User behavior is not indicative of the user themselves, but rather of the system with which they interact.
There seems to be a lot of confusion around User Experience Design, what it does, why it is important and how it is different from User Interface Design. This last point is often combined with calls for rules or SOPs to guide developers in creating good user experiences. While there are certainly guidelines and design patterns for creating digital interfaces, these are by no means prescriptive. User Experience Design is about crafting the potential for a great interaction between a user and his/her tool. This interaction, however, is highly dependent on the situation; the environment, type of user, interaction modes, visual language, and especially the user themselves. The consequence of this web of interconnected dependencies is that there are no hard and fast rules. There are, however, some concepts which all User Experience and Interaction Designers strive to achieve through the use of the visual elements and principles of design.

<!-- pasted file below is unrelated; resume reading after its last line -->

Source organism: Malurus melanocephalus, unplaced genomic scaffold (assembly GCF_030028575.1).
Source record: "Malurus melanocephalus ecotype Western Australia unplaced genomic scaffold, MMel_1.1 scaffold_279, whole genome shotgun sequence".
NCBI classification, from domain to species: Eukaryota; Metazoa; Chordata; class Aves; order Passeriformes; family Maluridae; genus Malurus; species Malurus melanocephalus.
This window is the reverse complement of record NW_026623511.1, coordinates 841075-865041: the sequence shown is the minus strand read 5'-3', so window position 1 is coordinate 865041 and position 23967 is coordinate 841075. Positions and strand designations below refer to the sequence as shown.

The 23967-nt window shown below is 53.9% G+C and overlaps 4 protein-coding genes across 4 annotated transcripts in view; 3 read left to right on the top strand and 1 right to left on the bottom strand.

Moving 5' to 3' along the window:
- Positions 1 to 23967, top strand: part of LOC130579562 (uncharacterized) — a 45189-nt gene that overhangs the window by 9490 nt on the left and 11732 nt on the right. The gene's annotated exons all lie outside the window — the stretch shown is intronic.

Businesses at all levels are beginning to actively engage with the problems of user experience because they have seen the profound effects of excellent interactions with customers: more re-purchasers, more customer referrals, greater customer loyalty, etc. The list of benefits goes on and on. I’m not going to discuss the need for interaction design and customer experience management right now. Research shows that “90% of companies feel that customer experience is very important or critical in 2010, and 80% intend to use it as competitive differentiation.”1 Most companies understand that need and those that don’t will soon be left behind.